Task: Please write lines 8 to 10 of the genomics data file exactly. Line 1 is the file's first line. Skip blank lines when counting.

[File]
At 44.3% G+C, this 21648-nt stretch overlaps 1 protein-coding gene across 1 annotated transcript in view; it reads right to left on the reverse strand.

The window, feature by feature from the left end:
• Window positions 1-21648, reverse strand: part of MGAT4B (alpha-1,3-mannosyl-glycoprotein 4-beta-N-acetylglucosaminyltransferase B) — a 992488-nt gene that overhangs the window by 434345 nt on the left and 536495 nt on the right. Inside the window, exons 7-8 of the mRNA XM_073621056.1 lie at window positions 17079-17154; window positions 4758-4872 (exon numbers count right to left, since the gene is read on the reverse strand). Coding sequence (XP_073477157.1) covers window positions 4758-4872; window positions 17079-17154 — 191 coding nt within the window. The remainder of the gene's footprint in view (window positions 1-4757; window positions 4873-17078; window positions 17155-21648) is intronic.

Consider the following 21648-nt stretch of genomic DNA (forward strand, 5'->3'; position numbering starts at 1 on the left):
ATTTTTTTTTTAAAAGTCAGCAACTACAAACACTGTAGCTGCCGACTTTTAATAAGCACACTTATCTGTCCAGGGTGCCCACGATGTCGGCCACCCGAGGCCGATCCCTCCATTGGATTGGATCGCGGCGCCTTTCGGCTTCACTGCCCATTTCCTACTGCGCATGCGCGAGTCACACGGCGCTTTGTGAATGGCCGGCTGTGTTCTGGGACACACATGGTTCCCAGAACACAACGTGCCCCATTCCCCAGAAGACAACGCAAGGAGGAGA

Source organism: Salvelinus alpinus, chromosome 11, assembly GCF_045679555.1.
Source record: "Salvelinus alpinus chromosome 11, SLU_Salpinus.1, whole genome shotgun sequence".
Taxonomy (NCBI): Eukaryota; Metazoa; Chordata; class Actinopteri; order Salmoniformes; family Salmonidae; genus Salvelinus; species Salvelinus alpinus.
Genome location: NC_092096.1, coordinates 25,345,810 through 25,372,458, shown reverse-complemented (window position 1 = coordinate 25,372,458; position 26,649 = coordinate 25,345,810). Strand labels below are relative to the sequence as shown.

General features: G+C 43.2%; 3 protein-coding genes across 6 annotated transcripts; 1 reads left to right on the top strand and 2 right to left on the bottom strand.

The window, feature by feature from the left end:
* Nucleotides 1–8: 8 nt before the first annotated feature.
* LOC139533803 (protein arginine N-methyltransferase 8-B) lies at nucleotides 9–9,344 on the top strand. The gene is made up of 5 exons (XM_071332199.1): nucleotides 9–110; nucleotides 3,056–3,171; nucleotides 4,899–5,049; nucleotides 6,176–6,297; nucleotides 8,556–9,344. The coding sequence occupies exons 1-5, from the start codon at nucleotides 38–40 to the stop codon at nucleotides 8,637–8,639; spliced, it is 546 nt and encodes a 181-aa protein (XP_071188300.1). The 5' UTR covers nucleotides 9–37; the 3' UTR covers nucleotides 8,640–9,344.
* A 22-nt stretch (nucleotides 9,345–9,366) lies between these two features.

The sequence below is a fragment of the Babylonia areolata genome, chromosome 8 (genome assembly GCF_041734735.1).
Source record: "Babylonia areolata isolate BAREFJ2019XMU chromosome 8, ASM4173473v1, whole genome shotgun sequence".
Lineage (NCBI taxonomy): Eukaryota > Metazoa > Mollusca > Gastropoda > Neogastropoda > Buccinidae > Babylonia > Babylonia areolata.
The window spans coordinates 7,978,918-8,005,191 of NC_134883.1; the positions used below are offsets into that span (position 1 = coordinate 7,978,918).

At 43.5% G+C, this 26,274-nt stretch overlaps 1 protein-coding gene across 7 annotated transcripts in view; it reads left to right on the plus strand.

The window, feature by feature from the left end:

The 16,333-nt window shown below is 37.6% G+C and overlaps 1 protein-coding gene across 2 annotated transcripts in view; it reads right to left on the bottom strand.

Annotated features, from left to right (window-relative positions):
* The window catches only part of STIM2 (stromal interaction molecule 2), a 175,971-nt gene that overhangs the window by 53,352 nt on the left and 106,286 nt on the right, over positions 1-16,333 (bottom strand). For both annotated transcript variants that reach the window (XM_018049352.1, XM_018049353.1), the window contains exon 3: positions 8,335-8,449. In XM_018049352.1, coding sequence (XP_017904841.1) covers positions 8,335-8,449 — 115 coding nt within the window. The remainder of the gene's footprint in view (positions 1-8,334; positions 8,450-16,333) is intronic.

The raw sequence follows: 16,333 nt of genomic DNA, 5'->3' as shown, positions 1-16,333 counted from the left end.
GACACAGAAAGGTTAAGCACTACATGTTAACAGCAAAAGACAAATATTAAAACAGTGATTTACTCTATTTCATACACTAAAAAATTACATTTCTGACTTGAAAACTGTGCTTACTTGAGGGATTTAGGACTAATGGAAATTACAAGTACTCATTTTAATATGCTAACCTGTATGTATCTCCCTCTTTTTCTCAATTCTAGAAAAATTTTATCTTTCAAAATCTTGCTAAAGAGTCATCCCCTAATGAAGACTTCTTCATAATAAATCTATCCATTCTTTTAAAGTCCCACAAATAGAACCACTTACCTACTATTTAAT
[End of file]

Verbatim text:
Taxonomy (NCBI): Eukaryota; Metazoa; Chordata; class Actinopteri; order Salmoniformes; family Salmonidae; genus Salvelinus; species Salvelinus alpinus.
Genome location: NC_092096.1, coordinates 25,345,810 through 25,372,458, shown reverse-complemented (window position 1 = coordinate 25,372,458; position 26,649 = coordinate 25,345,810). Strand labels below are relative to the sequence as shown.

General features: G+C 43.2%; 3 protein-coding genes across 6 annotated transcripts; 1 reads left to right on the top strand and 2 right to left on the bottom strand.